I am sure that all hon. Members can confirm my own experience in regard to the number of cases with which I have to deal when a constituent will come and say, "I know I can go to law but I cannot afford it and the case may go against me". Such constituents are scared even of going to a solicitor to seek advice. I should welcome a change in the law which would enable ordinary people, poorer people, to know with greater precision what their rights are and to have some protection against the practices which have been described.

The hon. Gentleman the Member for Southend, East (Sir S. McAdden) quite rightly said that most traders are honest and reputable, but they, too, need protection from dishonest customers. That is true, but I am worried about some of the methods used. I had a great deal of contact with trade protection societies when we were dealing with another matter in the House last year. I have great respect for the way that some of their organisations operate, but some of the letters sent to individuals by organisations doing a quite honourable job in collecting their clients' money are, in my view, quite frightening when they are received by poorer individuals.

I refer to the sort of letter which says not merely "You owe us so-and-so", but threatens to take an individual to law and gives an assessment of what the costs would be. Therefore, the individual receives a bill with the charges added on and, faced with a possibility of a very large bill, he simply pays up.

If that sort of method is used—and there is nothing wrong with it when there is a genuine contract—by people sending unsolicited goods it is highly likely that the individual will pay up irrespective of what his rights might be under the law.

Mr. Arthur Davidson

Does my hon. Friend not think it is also objectionable that these letters and the solicitor's letters go put as part of a chain? No inquiries, or few, are made by the trade protection society which sends out the letters. This is particularly so when no inquiries are made by the solicitor and the letters are sent out automatically. Does not my hon. Friend find that objectionable?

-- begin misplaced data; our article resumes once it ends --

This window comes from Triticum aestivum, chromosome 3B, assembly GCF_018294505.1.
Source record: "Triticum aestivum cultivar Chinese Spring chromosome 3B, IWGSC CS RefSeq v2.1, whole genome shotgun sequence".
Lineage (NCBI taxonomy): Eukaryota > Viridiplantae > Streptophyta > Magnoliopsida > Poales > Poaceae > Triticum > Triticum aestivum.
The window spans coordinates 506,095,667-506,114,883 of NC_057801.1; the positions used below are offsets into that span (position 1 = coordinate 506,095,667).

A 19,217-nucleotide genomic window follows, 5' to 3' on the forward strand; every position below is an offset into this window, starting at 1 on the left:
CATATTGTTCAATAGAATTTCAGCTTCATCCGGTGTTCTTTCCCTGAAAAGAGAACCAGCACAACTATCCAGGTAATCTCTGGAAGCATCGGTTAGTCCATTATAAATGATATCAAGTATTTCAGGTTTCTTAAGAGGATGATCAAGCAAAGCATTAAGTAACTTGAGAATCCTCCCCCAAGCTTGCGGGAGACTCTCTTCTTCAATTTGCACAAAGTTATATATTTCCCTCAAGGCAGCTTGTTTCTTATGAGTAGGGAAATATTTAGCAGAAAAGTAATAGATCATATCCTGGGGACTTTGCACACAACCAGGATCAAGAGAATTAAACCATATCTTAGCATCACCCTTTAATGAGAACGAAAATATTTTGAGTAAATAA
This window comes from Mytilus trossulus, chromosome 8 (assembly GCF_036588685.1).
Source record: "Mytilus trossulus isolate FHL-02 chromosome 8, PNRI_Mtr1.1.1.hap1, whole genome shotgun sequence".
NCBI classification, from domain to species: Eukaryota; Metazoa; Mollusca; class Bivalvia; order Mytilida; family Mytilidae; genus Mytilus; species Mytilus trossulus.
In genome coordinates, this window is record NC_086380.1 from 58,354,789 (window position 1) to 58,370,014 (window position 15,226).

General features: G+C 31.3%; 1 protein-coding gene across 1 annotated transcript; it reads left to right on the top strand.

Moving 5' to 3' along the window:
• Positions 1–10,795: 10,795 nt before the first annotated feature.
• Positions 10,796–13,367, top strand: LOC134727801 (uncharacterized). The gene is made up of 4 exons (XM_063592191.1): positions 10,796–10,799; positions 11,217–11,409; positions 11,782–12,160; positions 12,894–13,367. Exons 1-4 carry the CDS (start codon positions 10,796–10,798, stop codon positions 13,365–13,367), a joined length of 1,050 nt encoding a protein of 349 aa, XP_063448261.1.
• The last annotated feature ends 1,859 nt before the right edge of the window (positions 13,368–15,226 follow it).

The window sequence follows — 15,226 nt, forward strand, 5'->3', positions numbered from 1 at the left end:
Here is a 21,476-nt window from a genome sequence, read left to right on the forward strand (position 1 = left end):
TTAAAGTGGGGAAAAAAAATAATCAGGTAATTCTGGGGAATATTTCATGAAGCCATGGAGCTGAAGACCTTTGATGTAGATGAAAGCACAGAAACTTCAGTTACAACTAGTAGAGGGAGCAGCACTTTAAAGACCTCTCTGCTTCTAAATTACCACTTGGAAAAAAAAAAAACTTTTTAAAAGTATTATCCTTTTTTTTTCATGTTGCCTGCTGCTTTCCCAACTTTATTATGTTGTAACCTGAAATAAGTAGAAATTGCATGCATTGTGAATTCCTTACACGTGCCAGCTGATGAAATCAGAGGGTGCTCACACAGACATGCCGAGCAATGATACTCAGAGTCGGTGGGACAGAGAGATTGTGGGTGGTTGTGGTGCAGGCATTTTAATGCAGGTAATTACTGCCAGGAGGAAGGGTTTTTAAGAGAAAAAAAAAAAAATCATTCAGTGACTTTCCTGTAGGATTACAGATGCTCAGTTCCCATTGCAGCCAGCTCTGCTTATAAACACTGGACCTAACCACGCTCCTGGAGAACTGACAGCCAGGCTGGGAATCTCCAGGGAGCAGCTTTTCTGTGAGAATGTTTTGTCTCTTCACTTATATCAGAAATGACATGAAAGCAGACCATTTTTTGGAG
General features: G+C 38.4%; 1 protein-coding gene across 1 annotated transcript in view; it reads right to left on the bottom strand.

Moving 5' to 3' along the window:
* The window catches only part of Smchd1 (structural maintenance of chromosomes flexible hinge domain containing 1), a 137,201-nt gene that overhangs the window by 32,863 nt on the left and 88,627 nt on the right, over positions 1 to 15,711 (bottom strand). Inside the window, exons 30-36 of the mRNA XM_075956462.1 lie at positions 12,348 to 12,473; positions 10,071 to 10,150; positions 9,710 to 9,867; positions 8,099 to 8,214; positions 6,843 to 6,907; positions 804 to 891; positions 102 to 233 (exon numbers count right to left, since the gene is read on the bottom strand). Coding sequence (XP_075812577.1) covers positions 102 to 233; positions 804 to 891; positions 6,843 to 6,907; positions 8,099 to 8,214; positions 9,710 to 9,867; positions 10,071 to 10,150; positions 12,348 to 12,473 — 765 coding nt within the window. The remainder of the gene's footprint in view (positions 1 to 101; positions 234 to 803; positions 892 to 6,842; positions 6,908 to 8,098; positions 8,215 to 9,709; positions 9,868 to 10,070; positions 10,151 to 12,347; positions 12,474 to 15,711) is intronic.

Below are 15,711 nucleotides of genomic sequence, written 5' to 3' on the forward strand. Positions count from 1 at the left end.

Mr. Gardner

Yes, that is precisely my point. My hon. Friend will remember our discussions on this last year. As a result, the trade protection societies have been looking carefully at their organisation to make sure that they do not do that sort of thing. But what we are concerned with here is the body which deliberately sets out to con people into buying goods which they do not want. If such a body uses those methods it is even more objectionable.

Most of us have had experience from time to time of having goods or services which we do not want imposed on us. I have in mind that in my own front room al home there are a number of very attractive maps and books sent to me by one of the largest publishing organisations in the world. It is based in Holland—at least that is where the invoices come from.

Many of the books are very attractive and make good coffee-table books—I think that is the modern phrase—but I did not ask for them. But they are sitting there and make my bookshelf look even more attractive and all the letters sent to me in respect of them have gone straight into the waste-paper basket. The reminders which I have been sent started off in a friendly manner, but they have become less friendly as time has gone by.

Until my hon. Friend introduced the Bill I did not know that I was liable to look after the goods, but thought I could keep them and tell the firm to "go to blazes". I am now a little worried that at some stage I may be questioned about whether I have looked after them. We must, therefore, be careful that the cat does not sit on them. As I understand, if the books are damaged I could be liable for failure to look after them in a proper manner.

I also welcome what the Bill says about trade directories. As hon. Members have said, some of these firms give the impression that they are official bodies. I have seen advertisements which have left the impression—although they do not use the words—that they were talking about the Post Office Classified Telephone Directory and even phrases such as "Yellow Pages" were used.

This is a quite disgraceful practice and I might say that, despite the recent exposure of those firms on the Bernard Braden show on television, provincial newspapers are still carrying advertisements inserted by the firms which my hon. Friend was asking about.

May I question my hon. Friend on the point which a number of other hon. Members have put to him? Does the Bill cover international companies or companies based in other countries which are sending unsolicited goods to people in this country with all the follow-up which has been described? I should like my hon. Friend's assurance about that.